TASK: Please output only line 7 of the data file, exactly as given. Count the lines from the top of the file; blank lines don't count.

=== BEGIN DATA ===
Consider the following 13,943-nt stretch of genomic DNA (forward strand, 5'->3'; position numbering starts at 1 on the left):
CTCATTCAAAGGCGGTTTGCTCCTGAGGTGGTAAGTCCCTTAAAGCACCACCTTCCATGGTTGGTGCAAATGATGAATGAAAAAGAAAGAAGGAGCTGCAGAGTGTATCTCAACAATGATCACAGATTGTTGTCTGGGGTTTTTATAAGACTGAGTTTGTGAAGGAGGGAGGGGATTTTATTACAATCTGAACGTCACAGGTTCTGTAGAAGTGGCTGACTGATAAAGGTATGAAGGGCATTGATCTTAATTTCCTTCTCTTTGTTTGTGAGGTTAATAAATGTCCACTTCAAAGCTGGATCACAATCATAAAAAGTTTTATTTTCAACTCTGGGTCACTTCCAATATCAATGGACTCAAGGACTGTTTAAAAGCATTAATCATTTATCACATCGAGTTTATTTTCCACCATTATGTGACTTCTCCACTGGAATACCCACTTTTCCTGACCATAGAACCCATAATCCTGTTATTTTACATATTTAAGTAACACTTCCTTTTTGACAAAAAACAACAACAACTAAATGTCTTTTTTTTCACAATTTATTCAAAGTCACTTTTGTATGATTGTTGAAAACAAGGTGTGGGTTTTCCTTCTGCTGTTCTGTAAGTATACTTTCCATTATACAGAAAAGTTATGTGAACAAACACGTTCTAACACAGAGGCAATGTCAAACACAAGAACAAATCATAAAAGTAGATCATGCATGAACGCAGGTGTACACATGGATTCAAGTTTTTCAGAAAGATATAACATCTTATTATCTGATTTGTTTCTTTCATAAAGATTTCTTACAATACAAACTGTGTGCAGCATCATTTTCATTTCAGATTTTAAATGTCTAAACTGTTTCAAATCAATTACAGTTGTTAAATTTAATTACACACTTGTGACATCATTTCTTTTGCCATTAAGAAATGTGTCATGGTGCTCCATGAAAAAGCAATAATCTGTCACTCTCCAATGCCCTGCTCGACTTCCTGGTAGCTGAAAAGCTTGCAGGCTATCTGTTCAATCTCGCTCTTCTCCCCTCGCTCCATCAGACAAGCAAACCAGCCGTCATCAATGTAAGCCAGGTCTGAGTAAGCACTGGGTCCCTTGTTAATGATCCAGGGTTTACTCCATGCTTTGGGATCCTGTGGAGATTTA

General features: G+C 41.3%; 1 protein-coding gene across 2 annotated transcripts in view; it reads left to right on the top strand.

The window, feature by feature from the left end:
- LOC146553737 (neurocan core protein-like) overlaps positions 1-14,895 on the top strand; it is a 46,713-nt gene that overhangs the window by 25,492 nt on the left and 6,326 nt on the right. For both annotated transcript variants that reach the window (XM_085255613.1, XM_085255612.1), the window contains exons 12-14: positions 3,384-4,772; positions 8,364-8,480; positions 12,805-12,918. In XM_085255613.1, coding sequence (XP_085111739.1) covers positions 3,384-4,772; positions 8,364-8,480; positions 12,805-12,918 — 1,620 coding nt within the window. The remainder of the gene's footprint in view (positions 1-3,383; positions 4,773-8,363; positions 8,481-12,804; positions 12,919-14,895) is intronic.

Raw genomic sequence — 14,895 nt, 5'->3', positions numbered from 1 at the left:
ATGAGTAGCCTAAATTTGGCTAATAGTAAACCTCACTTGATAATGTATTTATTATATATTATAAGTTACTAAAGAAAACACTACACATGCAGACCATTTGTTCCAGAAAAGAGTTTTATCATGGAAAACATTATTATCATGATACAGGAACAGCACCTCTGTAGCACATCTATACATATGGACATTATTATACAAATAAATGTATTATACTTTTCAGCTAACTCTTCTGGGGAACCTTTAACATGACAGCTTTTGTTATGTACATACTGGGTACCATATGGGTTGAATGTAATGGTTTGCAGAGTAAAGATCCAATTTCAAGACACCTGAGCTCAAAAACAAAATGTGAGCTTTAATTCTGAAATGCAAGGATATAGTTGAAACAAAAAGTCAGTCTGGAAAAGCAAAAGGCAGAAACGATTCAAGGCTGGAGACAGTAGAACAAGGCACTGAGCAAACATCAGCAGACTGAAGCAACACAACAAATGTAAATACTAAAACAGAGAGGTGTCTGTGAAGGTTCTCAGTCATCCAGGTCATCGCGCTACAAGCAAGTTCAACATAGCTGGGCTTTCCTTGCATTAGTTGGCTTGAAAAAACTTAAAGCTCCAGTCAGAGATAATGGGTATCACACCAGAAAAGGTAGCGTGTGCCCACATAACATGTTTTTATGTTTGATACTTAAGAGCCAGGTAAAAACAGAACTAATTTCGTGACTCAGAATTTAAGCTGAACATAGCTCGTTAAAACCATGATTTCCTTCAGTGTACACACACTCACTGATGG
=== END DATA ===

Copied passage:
ATGAGTAGCCTAAATTTGGCTAATAGTAAACCTCACTTGATAATGTATTTATTATATATTATAAGTTACTAAAGAAAACACTACACATGCAGACCATTTGTTCCAGAAAAGAGTTTTATCATGGAAAACATTATTATCATGATACAGGAACAGCACCTCTGTAGCACATCTATACATATGGACATTATTATACAAATAAATGTATTATACTTTTCAGCTAACTCTTCTGGGGAACCTTTAACATGACAGCTTTTGTTATGTACATACTGGGTACCATATGGGTTGAATGTAATGGTTTGCAGAGTAAAGATCCAATTTCAAGACACCTGAGCTCAAAAACAAAATGTGAGCTTTAATTCTGAAATGCAAGGATATAGTTGAAACAAAAAGTCAGTCTGGAAAAGCAAAAGGCAGAAACGATTCAAGGCTGGAGACAGTAGAACAAGGCACTGAGCAAACATCAGCAGACTGAAGCAACACAACAAATGTAAATACTAAAACAGAGAGGTGTCTGTGAAGGTTCTCAGTCATCCAGGTCATCGCGCTACAAGCAAGTTCAACATAGCTGGGCTTTCCTTGCATTAGTTGGCTTGAAAAAACTTAAAGCTCCAGTCAGAGATAATGGGTATCACACCAGAAAAGGTAGCGTGTGCCCACATAACATGTTTTTATGTTTGATACTTAAGAGCCAGGTAAAAACAGAACTAATTTCGTGACTCAGAATTTAAGCTGAACATAGCTCGTTAAAACCATGATTTCCTTCAGTGTACACACACTCACTGATGG